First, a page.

The golden ball is a symbol for Soul. I have set out in how; in the creation of Ego identity, we lose our connection to Soul in the Castle Quo. The golden ball is a symbol for Soul in this story and others. The status quo would love the complete and utter destruction of the golden ball by 7 years of age. Fortunately, Soul is much more resilient than the Ego or the Status Quo. Soul and the Feminine are downright disruptive to the Status Quo, which perhaps explains why the Status Quo seems to hate women so much. Incarnating in the western world is like a survival course for the Soul. Somehow, we have to lose soul voluntarily and then find our way back to it. We do have these stories as maps and compass, as well as signposts.

Robert Bly (a major mentor for me) and many others, have treated this story as if it happens in our three-dimensional world and as though it’s the first iteration of the story. That is the natural way and does not demand too much mental footwork for the reader. However, in the same breath, we are going to say that this entire story lives inside each of us. This story then has as many lives as it has people and many iterations.

I have made much of the tears; the tears that were shed over the loss of soul, the lake of tears in this story, and the “dirty pond”.

Once again Robert Bly chose to deal with these three periods of time as three, 24hr days. I have chosen to do it as three visits because I dealt with the three periods of time in the creation of Ego and at the golden pond. Also, in Robert Bly’s book he uses the days to go forward in life through what we recognize as life in the Castle Quo.

Using the same strategy, I’m going backward in time equating the Golden Ball with Soul and how in the creation of ego Identity we are required to eschew Soul and be an active participant in the rejection of the golden ball from our psyche into shadow. It also allows us to explore some other metaphors present in the story.

I have tried to write this chapter in the first person, a first for me. I discovered that it is not easy

Things in stories happen in threes. Why is that?

Life it seems happens on three levels:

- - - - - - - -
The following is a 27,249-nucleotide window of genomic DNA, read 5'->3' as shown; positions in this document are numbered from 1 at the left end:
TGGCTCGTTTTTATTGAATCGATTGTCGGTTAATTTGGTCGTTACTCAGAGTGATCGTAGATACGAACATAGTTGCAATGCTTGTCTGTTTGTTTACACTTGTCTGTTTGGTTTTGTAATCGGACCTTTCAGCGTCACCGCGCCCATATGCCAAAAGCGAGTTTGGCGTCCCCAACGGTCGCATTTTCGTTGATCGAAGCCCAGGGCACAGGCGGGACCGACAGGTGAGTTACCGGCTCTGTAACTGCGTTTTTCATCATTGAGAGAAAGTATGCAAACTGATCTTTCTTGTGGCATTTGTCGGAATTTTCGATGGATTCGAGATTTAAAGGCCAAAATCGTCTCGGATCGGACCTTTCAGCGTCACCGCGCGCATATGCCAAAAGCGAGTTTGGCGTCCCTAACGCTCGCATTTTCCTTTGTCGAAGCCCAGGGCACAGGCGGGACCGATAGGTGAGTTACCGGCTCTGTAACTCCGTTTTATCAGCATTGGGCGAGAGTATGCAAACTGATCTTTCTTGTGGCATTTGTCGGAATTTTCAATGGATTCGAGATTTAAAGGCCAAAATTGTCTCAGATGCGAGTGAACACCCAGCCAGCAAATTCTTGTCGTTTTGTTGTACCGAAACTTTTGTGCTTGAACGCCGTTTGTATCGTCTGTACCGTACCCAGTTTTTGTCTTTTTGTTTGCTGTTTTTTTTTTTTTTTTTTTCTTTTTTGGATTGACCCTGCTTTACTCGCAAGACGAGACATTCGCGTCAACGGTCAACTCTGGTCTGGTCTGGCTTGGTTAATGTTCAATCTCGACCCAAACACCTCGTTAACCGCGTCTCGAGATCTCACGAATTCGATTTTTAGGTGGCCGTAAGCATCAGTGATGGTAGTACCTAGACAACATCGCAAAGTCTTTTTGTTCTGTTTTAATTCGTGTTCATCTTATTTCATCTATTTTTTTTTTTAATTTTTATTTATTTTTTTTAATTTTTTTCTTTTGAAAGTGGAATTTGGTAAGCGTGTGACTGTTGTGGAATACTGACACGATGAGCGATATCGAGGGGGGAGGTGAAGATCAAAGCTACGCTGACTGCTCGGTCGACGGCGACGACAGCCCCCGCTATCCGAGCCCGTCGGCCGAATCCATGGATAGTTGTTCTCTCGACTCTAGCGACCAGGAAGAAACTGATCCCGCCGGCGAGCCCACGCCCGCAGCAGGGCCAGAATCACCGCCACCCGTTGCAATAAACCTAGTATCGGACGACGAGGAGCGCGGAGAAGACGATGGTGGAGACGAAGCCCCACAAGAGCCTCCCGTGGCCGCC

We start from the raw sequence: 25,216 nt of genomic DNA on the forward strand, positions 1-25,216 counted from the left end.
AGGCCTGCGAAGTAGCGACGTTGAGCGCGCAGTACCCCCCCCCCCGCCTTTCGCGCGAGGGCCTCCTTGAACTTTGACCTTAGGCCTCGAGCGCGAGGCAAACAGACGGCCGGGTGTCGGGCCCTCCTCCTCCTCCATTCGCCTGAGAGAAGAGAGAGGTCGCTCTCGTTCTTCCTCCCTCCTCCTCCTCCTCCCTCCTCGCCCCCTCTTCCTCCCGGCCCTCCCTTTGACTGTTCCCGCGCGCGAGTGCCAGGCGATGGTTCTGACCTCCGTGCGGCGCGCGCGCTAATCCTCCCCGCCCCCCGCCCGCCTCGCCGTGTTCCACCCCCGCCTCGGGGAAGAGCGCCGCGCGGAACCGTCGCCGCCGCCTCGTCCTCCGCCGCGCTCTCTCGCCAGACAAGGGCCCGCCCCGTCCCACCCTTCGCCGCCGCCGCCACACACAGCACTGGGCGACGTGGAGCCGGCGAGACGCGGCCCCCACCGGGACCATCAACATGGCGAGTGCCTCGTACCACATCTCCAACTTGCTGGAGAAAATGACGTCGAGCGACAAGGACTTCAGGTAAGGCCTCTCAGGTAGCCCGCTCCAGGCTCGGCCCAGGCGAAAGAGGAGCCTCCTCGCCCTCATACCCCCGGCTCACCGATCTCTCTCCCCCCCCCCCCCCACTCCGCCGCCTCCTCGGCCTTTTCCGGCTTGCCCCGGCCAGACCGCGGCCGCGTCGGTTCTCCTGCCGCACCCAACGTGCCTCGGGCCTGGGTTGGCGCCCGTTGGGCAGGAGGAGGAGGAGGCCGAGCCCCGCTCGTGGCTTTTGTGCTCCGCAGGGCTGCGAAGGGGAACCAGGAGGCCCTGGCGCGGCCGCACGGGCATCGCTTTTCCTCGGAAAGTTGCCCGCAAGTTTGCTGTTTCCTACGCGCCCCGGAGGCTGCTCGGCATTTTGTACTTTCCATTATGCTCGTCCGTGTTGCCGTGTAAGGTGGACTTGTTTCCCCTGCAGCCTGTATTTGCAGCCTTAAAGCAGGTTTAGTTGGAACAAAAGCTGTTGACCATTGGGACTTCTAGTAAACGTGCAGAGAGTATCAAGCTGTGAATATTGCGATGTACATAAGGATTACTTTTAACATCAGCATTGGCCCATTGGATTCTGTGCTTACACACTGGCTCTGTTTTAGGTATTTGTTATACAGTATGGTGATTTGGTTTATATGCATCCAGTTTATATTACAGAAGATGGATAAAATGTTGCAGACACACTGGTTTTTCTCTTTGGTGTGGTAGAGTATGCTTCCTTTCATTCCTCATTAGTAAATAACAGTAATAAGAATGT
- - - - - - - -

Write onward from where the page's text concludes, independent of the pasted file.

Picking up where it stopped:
• There is the collective level, even species level where Covod-19 is challenging us.
  • There is the social level where you and I interact. Social distancing.
  • Then there is the personal level where I am a unique individual and experience the same thing differently from you.

It seems that all three levels must agree for something to change in our lives and in a story.

Day 1 In the courtyard with the caged Wildman.

Our first visit to the Cage. We have denied something important enabling us to fit in and to be acceptable. Can we get it back? It has gone into shadow and the status quo will not allow it back. Shadow says “I will not allow it back until you are strong enough to face the status quo over this issue.

The narrative says One day we were playing with our golden ball and it rolled into the cage”.

I mean–where else would it roll?? It’s like traffic lights and cars, there is some magnetic connection between them, especially over weekends. The Ball is now in the cage with the Wildman. Which is another way of saying the same thing.

Ivan. “Oh shit.”   What to do, what to do, what to do. Now, something new happens, something great. A conversation begins between us and the Wildman.

I imagine we approach the cage with some trepidation. Lots of rumors and stories. Some used to frighten and intimidate small boys; and yet there is a willingness and a curiosity a need to engage.